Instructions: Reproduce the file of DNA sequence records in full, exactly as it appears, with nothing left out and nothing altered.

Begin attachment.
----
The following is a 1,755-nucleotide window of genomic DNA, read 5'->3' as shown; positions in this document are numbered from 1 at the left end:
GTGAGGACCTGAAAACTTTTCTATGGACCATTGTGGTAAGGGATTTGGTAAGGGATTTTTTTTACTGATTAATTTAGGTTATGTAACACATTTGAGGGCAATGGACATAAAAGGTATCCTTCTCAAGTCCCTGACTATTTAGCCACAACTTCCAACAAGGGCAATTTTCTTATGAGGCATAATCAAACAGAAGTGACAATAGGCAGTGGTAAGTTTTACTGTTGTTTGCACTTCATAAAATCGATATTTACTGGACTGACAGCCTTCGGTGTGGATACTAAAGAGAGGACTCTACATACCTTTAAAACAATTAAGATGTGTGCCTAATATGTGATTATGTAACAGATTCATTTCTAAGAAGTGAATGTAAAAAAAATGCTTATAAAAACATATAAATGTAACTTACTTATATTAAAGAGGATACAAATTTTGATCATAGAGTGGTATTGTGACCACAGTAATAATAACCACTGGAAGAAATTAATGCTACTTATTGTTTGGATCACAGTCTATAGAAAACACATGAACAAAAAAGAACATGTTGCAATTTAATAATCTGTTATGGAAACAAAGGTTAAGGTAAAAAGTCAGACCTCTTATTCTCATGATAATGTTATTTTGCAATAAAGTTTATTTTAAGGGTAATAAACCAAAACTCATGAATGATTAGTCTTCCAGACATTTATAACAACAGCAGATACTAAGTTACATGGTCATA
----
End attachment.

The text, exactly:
The following is a 1,755-nucleotide window of genomic DNA, read 5'->3' as shown; positions in this document are numbered from 1 at the left end:
GTGAGGACCTGAAAACTTTTCTATGGACCATTGTGGTAAGGGATTTGGTAAGGGATTTTTTTTACTGATTAATTTAGGTTATGTAACACATTTGAGGGCAATGGACATAAAAGGTATCCTTCTCAAGTCCCTGACTATTTAGCCACAACTTCCAACAAGGGCAATTTTCTTATGAGGCATAATCAAACAGAAGTGACAATAGGCAGTGGTAAGTTTTACTGTTGTTTGCACTTCATAAAATCGATATTTACTGGACTGACAGCCTTCGGTGTGGATACTAAAGAGAGGACTCTACATACCTTTAAAACAATTAAGATGTGTGCCTAATATGTGATTATGTAACAGATTCATTTCTAAGAAGTGAATGTAAAAAAAATGCTTATAAAAACATATAAATGTAACTTACTTATATTAAAGAGGATACAAATTTTGATCATAGAGTGGTATTGTGACCACAGTAATAATAACCACTGGAAGAAATTAATGCTACTTATTGTTTGGATCACAGTCTATAGAAAACACATGAACAAAAAAGAACATGTTGCAATTTAATAATCTGTTATGGAAACAAAGGTTAAGGTAAAAAGTCAGACCTCTTATTCTCATGATAATGTTATTTTGCAATAAAGTTTATTTTAAGGGTAATAAACCAAAACTCATGAATGATTAGTCTTCCAGACATTTATAACAACAGCAGATACTAAGTTACATGGTCATA